The great wall of Lake Borgne is a monster. Nearly two miles long and 26 feet high, it spans a corner of the lake, 12 miles east of New Orleans. On Aug. 29, 2005, that corner funneled Hurricane Katrina’s surge into New Orleans, causing some of the city’s most violent flooding. Now the corner is being blocked.
Nearly five years after Katrina and the devastating failures of the levee system, New Orleans is well on its way to getting the protection system Congress ordered: a ring of 350 miles of linked levees, flood walls, gates and pumps that surrounds the city and should defend it against the kind of flooding that in any given year has a 1 percent chance of occurring.
The scale of the nearly $15 billion project, which is not due to be completed until the beginning of next year’s hurricane season, brings to mind an earlier age when the nation built huge works like the Brooklyn Bridge, the Hoover Dam and the Interstate highway system.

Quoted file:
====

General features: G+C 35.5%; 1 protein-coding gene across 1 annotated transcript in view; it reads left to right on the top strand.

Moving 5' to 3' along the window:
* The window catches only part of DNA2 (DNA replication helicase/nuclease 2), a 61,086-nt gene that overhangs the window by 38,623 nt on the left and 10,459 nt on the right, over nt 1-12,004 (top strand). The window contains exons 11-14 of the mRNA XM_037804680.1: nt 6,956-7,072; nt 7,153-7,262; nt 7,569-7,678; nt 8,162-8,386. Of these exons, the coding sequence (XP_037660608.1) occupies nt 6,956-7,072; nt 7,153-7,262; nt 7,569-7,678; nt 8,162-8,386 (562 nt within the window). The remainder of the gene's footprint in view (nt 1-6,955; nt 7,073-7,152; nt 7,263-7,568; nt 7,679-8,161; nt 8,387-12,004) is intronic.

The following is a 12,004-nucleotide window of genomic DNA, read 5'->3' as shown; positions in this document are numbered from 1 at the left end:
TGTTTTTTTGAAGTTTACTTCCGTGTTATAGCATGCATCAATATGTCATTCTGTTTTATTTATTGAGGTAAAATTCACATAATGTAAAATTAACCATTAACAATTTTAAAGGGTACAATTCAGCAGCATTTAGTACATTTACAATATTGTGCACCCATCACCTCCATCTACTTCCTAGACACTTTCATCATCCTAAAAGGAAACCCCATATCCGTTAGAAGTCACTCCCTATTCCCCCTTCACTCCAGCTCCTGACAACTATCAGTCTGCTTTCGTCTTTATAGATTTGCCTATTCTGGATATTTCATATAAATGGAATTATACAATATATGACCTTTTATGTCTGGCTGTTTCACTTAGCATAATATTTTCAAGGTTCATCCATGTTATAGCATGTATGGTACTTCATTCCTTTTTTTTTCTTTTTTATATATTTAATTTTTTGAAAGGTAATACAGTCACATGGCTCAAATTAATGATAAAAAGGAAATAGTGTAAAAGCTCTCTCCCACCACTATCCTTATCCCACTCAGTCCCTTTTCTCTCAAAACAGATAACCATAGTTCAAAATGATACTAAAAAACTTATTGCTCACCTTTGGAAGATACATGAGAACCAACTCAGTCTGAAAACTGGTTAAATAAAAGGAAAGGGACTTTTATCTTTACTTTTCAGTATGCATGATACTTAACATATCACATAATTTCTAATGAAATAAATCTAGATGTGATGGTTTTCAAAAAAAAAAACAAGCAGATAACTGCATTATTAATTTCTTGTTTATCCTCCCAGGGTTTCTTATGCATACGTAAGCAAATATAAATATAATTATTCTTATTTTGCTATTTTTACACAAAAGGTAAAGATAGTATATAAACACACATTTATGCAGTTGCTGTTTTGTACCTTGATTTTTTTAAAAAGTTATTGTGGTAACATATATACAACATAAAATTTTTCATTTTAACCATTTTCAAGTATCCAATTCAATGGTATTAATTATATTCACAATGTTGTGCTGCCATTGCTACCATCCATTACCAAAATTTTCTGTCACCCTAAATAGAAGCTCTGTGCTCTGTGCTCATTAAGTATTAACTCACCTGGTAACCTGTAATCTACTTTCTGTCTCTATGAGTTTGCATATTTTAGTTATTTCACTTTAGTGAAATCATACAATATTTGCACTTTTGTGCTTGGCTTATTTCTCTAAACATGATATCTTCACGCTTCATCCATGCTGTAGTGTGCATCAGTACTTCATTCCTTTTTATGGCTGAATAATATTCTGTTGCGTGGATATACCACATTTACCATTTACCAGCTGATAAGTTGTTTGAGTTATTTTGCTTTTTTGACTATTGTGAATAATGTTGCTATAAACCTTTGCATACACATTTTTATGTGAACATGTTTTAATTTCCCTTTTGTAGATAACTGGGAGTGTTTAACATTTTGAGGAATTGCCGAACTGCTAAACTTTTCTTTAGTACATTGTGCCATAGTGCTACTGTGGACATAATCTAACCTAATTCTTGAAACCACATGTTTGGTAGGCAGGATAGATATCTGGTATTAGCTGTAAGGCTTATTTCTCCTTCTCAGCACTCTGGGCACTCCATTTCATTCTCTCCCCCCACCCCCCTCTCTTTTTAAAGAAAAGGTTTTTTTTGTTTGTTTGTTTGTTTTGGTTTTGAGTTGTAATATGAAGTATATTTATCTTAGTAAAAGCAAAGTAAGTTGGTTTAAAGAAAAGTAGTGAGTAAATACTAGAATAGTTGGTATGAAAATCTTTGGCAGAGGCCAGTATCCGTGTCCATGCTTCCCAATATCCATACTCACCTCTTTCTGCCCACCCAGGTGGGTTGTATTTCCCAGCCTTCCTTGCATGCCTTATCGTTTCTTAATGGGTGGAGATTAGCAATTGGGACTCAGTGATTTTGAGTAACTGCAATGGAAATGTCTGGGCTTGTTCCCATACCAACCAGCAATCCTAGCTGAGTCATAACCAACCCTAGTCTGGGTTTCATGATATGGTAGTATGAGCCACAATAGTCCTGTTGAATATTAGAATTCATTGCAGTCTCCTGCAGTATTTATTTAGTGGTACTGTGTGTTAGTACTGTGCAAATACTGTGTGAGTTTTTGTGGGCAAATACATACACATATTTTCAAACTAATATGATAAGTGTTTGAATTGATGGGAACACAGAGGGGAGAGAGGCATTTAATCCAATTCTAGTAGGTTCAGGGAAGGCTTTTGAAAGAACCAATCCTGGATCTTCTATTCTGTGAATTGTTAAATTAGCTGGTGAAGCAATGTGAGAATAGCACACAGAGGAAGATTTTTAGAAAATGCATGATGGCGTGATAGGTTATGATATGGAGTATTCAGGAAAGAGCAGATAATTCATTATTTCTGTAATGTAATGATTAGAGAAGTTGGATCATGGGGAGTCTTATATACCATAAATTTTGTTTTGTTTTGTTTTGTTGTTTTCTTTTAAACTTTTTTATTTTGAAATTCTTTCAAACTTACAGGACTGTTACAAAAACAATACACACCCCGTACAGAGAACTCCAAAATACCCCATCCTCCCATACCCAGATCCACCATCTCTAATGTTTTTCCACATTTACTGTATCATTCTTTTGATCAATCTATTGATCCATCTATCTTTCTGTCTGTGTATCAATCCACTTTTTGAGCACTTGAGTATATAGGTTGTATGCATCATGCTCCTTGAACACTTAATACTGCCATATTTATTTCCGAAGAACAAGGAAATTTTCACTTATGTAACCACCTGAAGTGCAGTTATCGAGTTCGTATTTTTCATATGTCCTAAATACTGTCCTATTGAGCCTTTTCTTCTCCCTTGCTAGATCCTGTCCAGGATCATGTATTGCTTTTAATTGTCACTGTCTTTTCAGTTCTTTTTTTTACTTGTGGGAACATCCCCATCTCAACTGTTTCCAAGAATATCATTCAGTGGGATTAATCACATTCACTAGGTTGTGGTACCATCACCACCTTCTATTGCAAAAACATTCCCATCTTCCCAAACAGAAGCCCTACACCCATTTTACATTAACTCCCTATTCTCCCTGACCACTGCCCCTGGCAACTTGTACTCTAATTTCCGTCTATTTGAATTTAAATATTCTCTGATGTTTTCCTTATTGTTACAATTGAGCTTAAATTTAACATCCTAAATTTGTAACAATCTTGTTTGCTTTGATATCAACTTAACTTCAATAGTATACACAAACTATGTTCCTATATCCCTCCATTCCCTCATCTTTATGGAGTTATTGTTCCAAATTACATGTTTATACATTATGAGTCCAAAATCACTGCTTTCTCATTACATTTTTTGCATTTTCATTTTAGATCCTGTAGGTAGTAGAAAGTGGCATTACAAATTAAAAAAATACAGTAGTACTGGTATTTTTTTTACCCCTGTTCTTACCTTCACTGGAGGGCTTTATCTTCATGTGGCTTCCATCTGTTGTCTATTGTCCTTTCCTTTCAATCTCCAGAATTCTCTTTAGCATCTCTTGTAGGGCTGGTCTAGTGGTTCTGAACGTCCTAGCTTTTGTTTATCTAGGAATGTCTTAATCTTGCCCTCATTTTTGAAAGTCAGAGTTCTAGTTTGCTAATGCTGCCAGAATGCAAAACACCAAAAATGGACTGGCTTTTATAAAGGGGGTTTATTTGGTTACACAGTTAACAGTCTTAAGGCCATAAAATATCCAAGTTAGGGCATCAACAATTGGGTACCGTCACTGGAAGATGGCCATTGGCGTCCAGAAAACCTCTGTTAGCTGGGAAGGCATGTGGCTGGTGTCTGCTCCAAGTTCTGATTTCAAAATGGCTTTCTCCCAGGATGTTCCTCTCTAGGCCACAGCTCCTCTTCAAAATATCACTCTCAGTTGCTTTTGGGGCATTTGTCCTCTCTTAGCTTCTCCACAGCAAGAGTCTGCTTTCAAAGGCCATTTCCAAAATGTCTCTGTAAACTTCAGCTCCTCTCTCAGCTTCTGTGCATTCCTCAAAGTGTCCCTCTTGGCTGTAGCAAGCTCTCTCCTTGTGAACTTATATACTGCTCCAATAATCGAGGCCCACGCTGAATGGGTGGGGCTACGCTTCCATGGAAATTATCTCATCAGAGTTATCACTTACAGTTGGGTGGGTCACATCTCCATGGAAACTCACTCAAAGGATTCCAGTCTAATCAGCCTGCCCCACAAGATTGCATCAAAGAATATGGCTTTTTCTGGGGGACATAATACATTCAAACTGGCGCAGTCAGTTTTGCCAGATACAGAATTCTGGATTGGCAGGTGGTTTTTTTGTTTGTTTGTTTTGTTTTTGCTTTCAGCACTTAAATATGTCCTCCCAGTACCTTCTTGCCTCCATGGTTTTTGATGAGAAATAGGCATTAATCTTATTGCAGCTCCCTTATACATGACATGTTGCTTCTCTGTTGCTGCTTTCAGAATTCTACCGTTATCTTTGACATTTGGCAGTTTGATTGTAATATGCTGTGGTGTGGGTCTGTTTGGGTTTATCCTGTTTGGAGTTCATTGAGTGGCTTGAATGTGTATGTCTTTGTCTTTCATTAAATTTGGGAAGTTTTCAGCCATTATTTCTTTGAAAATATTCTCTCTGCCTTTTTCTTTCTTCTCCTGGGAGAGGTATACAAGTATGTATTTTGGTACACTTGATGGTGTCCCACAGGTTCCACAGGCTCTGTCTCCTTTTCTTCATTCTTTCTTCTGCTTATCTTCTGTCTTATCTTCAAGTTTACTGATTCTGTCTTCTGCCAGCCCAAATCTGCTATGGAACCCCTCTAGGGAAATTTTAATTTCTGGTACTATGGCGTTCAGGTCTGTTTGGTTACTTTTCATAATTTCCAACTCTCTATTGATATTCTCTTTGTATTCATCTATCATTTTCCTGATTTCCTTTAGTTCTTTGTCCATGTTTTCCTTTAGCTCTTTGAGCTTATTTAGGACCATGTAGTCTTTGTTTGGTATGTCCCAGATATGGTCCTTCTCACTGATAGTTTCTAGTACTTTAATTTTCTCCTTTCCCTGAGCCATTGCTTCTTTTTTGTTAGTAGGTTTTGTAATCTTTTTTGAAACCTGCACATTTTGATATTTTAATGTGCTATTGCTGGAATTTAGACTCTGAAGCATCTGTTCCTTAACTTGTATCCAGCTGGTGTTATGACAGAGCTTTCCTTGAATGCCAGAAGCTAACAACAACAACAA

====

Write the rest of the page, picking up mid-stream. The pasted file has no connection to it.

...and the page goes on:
The city’s reinforced defenses are already stronger than they were before Katrina. But even after 2011, experts argue, they will still provide less protection than New Orleans needs to avoid serious flooding in massive storms.
For a region devastated by a storm and by a loss of faith in the government’s ability to safeguard it, the new system is a test of more than the prowess of the Army Corps of Engineers. Some residents say they may never fully get over the failure of the Katrina response. “Do I trust them?” asked Beverly Crais, a Jefferson Parish resident. “No. How can I trust somebody who makes that big of an error?”